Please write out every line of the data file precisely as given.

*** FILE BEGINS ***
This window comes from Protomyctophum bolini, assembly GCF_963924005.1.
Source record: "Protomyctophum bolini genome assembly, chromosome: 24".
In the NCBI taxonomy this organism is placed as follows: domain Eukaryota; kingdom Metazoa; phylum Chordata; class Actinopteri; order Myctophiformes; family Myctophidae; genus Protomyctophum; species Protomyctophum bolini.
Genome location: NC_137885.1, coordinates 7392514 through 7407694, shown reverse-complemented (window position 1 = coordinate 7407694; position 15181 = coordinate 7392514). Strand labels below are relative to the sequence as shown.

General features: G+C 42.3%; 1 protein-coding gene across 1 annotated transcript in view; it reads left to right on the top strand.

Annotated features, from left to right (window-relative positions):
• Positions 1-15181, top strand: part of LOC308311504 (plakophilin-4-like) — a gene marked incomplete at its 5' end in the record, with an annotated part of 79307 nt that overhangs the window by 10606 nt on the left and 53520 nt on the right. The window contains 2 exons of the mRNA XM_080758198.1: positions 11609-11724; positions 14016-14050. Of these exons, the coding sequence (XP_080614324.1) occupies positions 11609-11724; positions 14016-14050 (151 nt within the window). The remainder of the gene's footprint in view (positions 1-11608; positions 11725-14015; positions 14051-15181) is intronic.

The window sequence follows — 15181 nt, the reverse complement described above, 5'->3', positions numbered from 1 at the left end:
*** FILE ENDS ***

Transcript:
This window comes from Protomyctophum bolini, assembly GCF_963924005.1.
Source record: "Protomyctophum bolini genome assembly, chromosome: 24".
In the NCBI taxonomy this organism is placed as follows: domain Eukaryota; kingdom Metazoa; phylum Chordata; class Actinopteri; order Myctophiformes; family Myctophidae; genus Protomyctophum; species Protomyctophum bolini.
Genome location: NC_137885.1, coordinates 7392514 through 7407694, shown reverse-complemented (window position 1 = coordinate 7407694; position 15181 = coordinate 7392514). Strand labels below are relative to the sequence as shown.

General features: G+C 42.3%; 1 protein-coding gene across 1 annotated transcript in view; it reads left to right on the top strand.

Annotated features, from left to right (window-relative positions):
• Positions 1-15181, top strand: part of LOC308311504 (plakophilin-4-like) — a gene marked incomplete at its 5' end in the record, with an annotated part of 79307 nt that overhangs the window by 10606 nt on the left and 53520 nt on the right. The window contains 2 exons of the mRNA XM_080758198.1: positions 11609-11724; positions 14016-14050. Of these exons, the coding sequence (XP_080614324.1) occupies positions 11609-11724; positions 14016-14050 (151 nt within the window). The remainder of the gene's footprint in view (positions 1-11608; positions 11725-14015; positions 14051-15181) is intronic.

The window sequence follows — 15181 nt, the reverse complement described above, 5'->3', positions numbered from 1 at the left end: